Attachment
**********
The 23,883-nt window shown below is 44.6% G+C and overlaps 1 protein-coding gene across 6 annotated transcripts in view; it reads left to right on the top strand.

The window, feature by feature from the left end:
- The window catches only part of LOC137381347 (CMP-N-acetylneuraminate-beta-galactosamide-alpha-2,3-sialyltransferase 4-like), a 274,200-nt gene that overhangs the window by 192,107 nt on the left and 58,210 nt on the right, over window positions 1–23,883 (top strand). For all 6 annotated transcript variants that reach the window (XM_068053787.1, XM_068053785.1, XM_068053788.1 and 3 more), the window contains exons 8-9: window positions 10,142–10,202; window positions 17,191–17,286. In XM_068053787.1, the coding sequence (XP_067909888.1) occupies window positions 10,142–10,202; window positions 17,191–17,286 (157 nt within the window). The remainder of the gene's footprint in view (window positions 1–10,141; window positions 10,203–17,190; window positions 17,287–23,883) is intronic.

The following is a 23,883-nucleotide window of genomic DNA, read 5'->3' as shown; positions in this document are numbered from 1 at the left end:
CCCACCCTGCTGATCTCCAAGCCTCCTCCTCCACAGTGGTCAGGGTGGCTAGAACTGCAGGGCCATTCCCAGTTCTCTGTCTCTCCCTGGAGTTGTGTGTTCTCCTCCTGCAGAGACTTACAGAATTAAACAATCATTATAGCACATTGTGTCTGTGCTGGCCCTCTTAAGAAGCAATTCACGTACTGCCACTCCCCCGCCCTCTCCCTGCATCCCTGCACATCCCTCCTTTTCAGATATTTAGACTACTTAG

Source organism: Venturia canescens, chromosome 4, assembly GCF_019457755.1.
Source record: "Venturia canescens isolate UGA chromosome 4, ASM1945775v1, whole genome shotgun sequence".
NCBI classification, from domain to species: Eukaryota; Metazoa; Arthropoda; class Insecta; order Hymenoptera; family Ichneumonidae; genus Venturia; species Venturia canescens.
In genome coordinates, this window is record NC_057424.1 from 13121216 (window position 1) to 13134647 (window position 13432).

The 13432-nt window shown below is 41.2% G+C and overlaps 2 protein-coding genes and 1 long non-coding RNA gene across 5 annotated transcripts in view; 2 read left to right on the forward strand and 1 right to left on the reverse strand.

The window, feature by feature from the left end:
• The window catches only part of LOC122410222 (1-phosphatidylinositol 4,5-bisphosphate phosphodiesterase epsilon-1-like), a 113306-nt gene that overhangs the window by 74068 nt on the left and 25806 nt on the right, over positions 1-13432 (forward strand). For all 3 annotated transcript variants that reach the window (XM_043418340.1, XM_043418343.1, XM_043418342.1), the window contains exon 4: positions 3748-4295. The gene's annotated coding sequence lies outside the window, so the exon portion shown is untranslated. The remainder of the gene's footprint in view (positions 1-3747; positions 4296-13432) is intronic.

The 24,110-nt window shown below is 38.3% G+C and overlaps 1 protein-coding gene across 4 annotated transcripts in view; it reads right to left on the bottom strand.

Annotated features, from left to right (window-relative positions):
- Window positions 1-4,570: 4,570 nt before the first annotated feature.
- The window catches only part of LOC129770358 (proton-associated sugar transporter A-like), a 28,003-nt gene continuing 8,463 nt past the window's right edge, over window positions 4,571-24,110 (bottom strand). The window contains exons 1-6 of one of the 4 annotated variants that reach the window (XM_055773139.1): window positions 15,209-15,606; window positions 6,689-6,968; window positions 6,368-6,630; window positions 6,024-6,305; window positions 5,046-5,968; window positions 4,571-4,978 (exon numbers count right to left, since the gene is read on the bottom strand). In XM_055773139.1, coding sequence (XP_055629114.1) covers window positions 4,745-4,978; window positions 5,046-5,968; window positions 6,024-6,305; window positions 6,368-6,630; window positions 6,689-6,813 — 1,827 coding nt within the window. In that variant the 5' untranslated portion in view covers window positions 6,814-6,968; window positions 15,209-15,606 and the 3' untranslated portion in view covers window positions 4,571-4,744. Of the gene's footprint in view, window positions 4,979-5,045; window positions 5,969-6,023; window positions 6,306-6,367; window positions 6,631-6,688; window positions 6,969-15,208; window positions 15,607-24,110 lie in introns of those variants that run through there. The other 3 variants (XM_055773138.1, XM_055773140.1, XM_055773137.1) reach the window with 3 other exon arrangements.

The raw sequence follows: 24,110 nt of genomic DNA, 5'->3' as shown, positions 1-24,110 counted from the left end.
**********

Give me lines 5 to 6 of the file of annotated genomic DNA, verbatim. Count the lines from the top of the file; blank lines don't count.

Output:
CCCACCCTGCTGATCTCCAAGCCTCCTCCTCCACAGTGGTCAGGGTGGCTAGAACTGCAGGGCCATTCCCAGTTCTCTGTCTCTCCCTGGAGTTGTGTGTTCTCCTCCTGCAGAGACTTACAGAATTAAACAATCATTATAGCACATTGTGTCTGTGCTGGCCCTCTTAAGAAGCAATTCACGTACTGCCACTCCCCCGCCCTCTCCCTGCATCCCTGCACATCCCTCCTTTTCAGATATTTAGACTACTTAG

Source organism: Venturia canescens, chromosome 4, assembly GCF_019457755.1.